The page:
[Web-SIG] Proposal for asynchronous WSGI variant

Ionel Maries Cristian ionel.mc at gmail.com
Wed May 7 23:36:56 CEST 2008

 On Wed, May 7, 2008 at 10:00 PM, Christopher Stawarz <
cstawarz at csail.mit.edu> wrote:

> On May 6, 2008, at 8:51 PM, Ionel Maries Cristian wrote:
> > - there is no support for chunked input - that would require having
> > support for readline in the first place,
> >
> Why is readline a requirement for chunked input?  Each chunk specifies its
> size, and the application receiving a chunk just keeps calling recv() until
> it's read the specified number of bytes.

Well, not really a requirement, i was implying there is some sort of
readline since that is what one would generaly use some sort of realine to
get the size of a chunk - but not necessarily.

>   also, it should be the gateway's business decoding the chunked input.
> >
> OK, but if it's the gateway's responsibility, then this isn't an issue at
> all, as decoding of chunked data takes place before the application ever
> sees the request body.
> To be clear, I didn't mean to imply that awsgi.input must be the actual
> socket object connected to the client.  It just has to provide a recv()
> method with the semantics of a socket.  The server is free to pre-read the
> entire request, or it can receive data on demand, decoding any chunked input
> before it passes it to the application.

>  - i don't see how removing the write callable will help (i don't see a
> > issue having the server providing a stringio.write as the write callable for
> > synchronous apps)
> >
> Manlio explained this well, so I'll refer you to his response.
> > - passing nonstring values though middleware will make using/porting
> > existing wsgi middleware hairy (suppose you have a middleware that applies
> > some filter to the appiter - you'll have your code full of isinstance
> > nastiness)
> >
> Yes, my proposal would require existing middleware to be modified to
> support AWSGI, which is unfortunate.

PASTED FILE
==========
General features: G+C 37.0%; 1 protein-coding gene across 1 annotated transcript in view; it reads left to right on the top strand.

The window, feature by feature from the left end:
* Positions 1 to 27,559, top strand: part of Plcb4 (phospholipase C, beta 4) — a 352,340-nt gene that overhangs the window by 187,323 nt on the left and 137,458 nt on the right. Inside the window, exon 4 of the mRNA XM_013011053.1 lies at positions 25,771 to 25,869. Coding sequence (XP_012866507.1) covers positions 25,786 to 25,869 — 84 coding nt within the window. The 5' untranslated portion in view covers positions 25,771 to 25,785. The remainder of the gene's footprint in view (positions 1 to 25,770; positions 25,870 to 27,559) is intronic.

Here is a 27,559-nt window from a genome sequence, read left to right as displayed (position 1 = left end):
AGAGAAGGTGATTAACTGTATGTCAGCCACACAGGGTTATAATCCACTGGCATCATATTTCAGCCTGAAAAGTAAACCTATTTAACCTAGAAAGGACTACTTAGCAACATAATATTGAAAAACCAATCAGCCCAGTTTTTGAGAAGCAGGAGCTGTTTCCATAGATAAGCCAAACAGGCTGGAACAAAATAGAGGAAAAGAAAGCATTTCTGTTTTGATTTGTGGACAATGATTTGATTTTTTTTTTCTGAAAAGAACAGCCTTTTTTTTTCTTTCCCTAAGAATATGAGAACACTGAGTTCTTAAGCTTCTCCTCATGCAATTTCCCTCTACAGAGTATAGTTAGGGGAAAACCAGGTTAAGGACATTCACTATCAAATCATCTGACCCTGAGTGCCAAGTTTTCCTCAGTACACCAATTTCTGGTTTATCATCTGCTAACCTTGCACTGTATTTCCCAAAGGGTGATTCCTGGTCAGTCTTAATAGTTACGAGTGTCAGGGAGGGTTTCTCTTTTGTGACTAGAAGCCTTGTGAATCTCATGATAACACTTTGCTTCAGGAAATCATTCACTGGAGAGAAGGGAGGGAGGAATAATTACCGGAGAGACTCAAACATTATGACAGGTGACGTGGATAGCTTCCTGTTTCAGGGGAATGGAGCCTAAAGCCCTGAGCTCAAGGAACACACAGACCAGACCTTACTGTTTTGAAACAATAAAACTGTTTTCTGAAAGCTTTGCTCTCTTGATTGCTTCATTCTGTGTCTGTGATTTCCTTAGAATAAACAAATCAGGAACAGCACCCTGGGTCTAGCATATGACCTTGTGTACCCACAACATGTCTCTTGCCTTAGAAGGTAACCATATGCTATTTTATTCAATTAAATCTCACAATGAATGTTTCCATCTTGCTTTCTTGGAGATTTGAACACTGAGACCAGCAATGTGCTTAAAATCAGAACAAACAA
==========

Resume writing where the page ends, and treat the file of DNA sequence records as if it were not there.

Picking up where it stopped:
> > Also, have you looked at the existing gateway implementations with
> > asynchronous support? There are a bunch of them:
> > http://trac.wiretooth.com/public/wiki/asycwsgi
> > http://chiral.j4cbo.com/trac
> > http://wiki.secondlife.com/wiki/Eventlet
> > my own shot at the problem: http://code.google.com/p/cogen/
> > and manlio's mod_wsgi for nginx
> > (I may be missing some)
> >
> I've seen some of these, but I'll be sure to take a look at the others.
> > [*1]In my implementation i do a bunch of tricks to make use of regular
> > wsgi middleware with async apps possible - i have a bunch of working
> > examples using pylons:  - the extensions in the environ (like your
> > environ['awsgi.readable']) return a empty string that penetrates most[*2]
> > middleware and set the actual message (like your (token, fd, timeout) tuple
> > on some internal object)
> > From this point of view, an async middleware stack is just a set of
> > middleware that supports streaming.
> >
> This is an interesting idea that I'd like to explore some more.  I really
> like the fact that it works with existing middleware (or at least fully
> WSGI-compliant middleware, as you point out).
> Apart from the write() callable, the biggest issue I see with the WSGI
> spec for asynchronous servers is wsgi.input.  The problem is that this is
> explicitly a file-like object.  This means that input.read(n) reads until it
> finds n bytes or EOF, input.readline() reads until it finds a newline or
> EOF, and input.readlines() and input.__iter__() always read to EOF.  Every
> one of these functions implies multiple I/O operations (calls to fread() for
> a file or recv() for a socket).
>  This means that if an application calls input.read(8), and only 4 bytes
> are available, the first call to recv() returns 4 bytes, and the second one
> blocks.  And now your entire server is blocked until data is available on
> this one socket.   (Of course, the server is free to pre-read the entire
> request at its leisure and feed it to the application from a buffer, but
> this may not always be practical or desirable, and I don't think
> asynchronous servers should be forced to do so.)
>  This is why I propose replacing wsgi.input with awsgi.input, which
> exposes a recv() method with socket-like (rather than file-like) semantics.
>  The meaning of input.recv(n) is therefore "read at most n bytes (possibly
> less), calling the underlying socket recv() at most one time".
>  So, although your suggestion may eliminate the need to yield non-string
> output from the application iterable, I still think there needs to be a
> separate specification for asynchronous gateways, since the semantics of
> wsgi.input just aren't compatible with an asynchronous model.
>  Chris

The way I see it asynchronous wsgi is just a matter of deciding how to
handle the input asynchronously - a asynchronous input wsgi extension
So I suggest completely dropping the idea of a incompatibility between
async_wsgi and wsgi (since it doesn't help anyone in the long run really -
it just fragments the gateway providers and overcomplicate things) and
concentrate more on the async input extension.

So the idea is that the gateways would provide async input by default and a
piece of middleware or config option to make it synchronous (well, actually,
buffer it).

Also, since there already are a bunch of async gateways out there I would
like to hear if the other providers would/could implement the proposed form
of common async input - that would ultimately decide the success of this
proposed spec.

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